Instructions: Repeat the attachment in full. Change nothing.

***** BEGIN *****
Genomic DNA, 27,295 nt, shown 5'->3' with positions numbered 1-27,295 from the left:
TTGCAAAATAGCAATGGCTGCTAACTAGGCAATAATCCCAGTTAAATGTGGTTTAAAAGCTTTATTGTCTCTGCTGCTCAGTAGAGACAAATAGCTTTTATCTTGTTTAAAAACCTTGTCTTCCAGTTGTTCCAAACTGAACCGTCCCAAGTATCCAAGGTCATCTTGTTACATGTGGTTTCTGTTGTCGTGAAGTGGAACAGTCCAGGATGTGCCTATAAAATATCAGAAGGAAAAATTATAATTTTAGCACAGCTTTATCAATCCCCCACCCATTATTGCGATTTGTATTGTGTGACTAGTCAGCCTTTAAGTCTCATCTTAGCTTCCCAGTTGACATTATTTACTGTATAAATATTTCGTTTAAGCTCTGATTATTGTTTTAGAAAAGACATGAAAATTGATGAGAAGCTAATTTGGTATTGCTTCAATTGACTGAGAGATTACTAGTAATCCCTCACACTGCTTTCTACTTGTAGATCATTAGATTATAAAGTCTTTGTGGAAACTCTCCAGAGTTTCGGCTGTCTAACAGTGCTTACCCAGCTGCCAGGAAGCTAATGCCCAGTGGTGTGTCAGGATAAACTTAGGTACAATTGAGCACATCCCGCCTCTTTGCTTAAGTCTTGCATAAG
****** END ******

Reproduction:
Genomic DNA, 27,295 nt, shown 5'->3' with positions numbered 1-27,295 from the left:
TTGCAAAATAGCAATGGCTGCTAACTAGGCAATAATCCCAGTTAAATGTGGTTTAAAAGCTTTATTGTCTCTGCTGCTCAGTAGAGACAAATAGCTTTTATCTTGTTTAAAAACCTTGTCTTCCAGTTGTTCCAAACTGAACCGTCCCAAGTATCCAAGGTCATCTTGTTACATGTGGTTTCTGTTGTCGTGAAGTGGAACAGTCCAGGATGTGCCTATAAAATATCAGAAGGAAAAATTATAATTTTAGCACAGCTTTATCAATCCCCCACCCATTATTGCGATTTGTATTGTGTGACTAGTCAGCCTTTAAGTCTCATCTTAGCTTCCCAGTTGACATTATTTACTGTATAAATATTTCGTTTAAGCTCTGATTATTGTTTTAGAAAAGACATGAAAATTGATGAGAAGCTAATTTGGTATTGCTTCAATTGACTGAGAGATTACTAGTAATCCCTCACACTGCTTTCTACTTGTAGATCATTAGATTATAAAGTCTTTGTGGAAACTCTCCAGAGTTTCGGCTGTCTAACAGTGCTTACCCAGCTGCCAGGAAGCTAATGCCCAGTGGTGTGTCAGGATAAACTTAGGTACAATTGAGCACATCCCGCCTCTTTGCTTAAGTCTTGCATAAG